Only Women Can Do That: Linda Troeller

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View Exhibition: Personal Opera

English | German below  | Interview: Linda Troeller

When the Berlin Wall fell in 1989, there was a storm of contacts between the previously separated people. The citizens of the still existing GDR, locked up behind the wall for so long, discovered the world for themselves and the world came to get to know the communist east. In this great whirlwind, I met Linda Troeller for the first time. She had traveled to Leipzig to meet women and to photograph them in their surroundings. At that time, I was working as a ballet master and choreographer at the Schauspielhaus Leipzig and as a dance teacher at the State Ballet School. I introduced Linda to many women and was also her city guide at the same time. During these excursions we found perfect backdrops for Linda’s photos. Her way of working as a photographer was extremely interesting to me. It was the exact opposite of what happens in choreography. In choreography, every movement, every gaze is placed. Nothing is left to chance. In contrast, Linda’s photos were hardly posed. They arose more out of spontaneity. They appeared almost by accident. Linda’s sense of the moment and the situation was fascinating.

When I was in New York for the first time in the mid-1990s, Linda invited me over. At that time, she was living in the legendary Chelsea Hotel. When the closure of the hotel became known in the late 2000s, there was a large art party in the hotel, which was hosted by the artists who lived there. Linda invited me to this event and during this encounter our friendship deepened. This resulted in my first work as a curator. During Art Basel/Miami Beach 2011 I showed a large Linda Troeller retrospective. Part of the exhibition illustrated her biography in photos. The other part presented outstanding photos that mark her career.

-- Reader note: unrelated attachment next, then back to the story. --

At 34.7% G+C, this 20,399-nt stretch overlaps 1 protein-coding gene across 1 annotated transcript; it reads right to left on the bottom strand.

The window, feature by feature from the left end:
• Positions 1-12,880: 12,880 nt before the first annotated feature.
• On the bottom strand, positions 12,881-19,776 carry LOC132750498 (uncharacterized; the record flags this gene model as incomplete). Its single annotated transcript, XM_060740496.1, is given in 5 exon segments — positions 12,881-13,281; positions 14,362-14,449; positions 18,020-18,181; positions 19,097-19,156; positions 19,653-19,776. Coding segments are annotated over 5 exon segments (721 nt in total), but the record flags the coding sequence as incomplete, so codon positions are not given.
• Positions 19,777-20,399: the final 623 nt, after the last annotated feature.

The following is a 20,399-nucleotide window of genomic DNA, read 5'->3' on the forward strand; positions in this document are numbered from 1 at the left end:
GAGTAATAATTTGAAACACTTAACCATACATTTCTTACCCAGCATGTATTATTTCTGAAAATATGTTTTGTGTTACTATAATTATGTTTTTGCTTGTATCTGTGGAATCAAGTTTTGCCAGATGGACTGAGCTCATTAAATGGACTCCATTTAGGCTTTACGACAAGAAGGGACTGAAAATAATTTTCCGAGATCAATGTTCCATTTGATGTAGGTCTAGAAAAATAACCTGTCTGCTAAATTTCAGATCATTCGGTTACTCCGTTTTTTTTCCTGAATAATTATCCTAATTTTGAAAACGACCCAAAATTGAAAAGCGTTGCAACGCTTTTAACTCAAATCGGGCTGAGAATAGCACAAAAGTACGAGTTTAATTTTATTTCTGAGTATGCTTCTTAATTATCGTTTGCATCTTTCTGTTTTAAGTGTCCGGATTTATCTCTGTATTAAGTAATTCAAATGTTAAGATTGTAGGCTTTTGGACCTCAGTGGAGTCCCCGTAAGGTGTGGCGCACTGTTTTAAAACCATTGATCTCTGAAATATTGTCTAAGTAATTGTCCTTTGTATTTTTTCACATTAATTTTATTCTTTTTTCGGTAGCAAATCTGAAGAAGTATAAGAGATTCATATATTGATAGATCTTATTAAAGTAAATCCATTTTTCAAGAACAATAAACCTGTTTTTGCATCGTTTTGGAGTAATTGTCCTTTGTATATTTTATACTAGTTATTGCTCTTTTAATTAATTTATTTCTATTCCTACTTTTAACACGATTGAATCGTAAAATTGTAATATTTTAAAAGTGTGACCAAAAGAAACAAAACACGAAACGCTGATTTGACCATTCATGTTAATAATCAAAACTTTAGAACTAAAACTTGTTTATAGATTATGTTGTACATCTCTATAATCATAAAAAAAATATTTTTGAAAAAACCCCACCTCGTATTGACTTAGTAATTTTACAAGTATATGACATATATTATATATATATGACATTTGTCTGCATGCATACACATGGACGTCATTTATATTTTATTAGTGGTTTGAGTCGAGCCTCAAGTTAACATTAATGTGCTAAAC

English | German below  | Interview: Linda Troeller

© Linda Troeller – Self-portrait


Als die Berliner Mauer 1989 fiel, gab es einen Sturm von Kontakten zwischen den bis dahin voneinander getrennten Menschen. Die so lange hinter der Mauer eingesperrten Buerger der noch existierenden DDR entdeckten die Welt fuer sich und die Welt kam, um den kommunistischen Osten kennenzulernen. In diesem großen Wirbel traf ich Linda Troeller das erst mal. Sie war nach Leipzig gereist, um Frauen zu treffen und sie in ihrem Umfeld zu fotografieren. Zu dieser Zeit arbeitete ich als Ballettmeisterin und Choreografin am Schauspielhaus Leipzig und als Tanz Paedagogin an der Staatlichen Ballettschule. Ich machte Linda mit vielen Frauen bekannt und war ganz nebenbei auch ihre Stadtfuehrerin. Während dieser Exkursionen fanden wir perfekte Kulissen für Lindas Fotos. Ihrer Arbeitsweise als Fotografin war für mich hochinteressant. Es war das genaue Gegenteil von dem, was in der Choreographie passiert. In der Choreographie ist jede Bewegung, jeder Blick gestellt. Nichts ist dem Zufall ueberlassen. Im Gegensatz dazu waren Lindas Fotos kaum gestellt. Sie entstanden mehr aus der Spontanitaet heraus. Fast erschienen sie zufaellig. Lindas Gespür für den Moment und die Situation war faszinierend.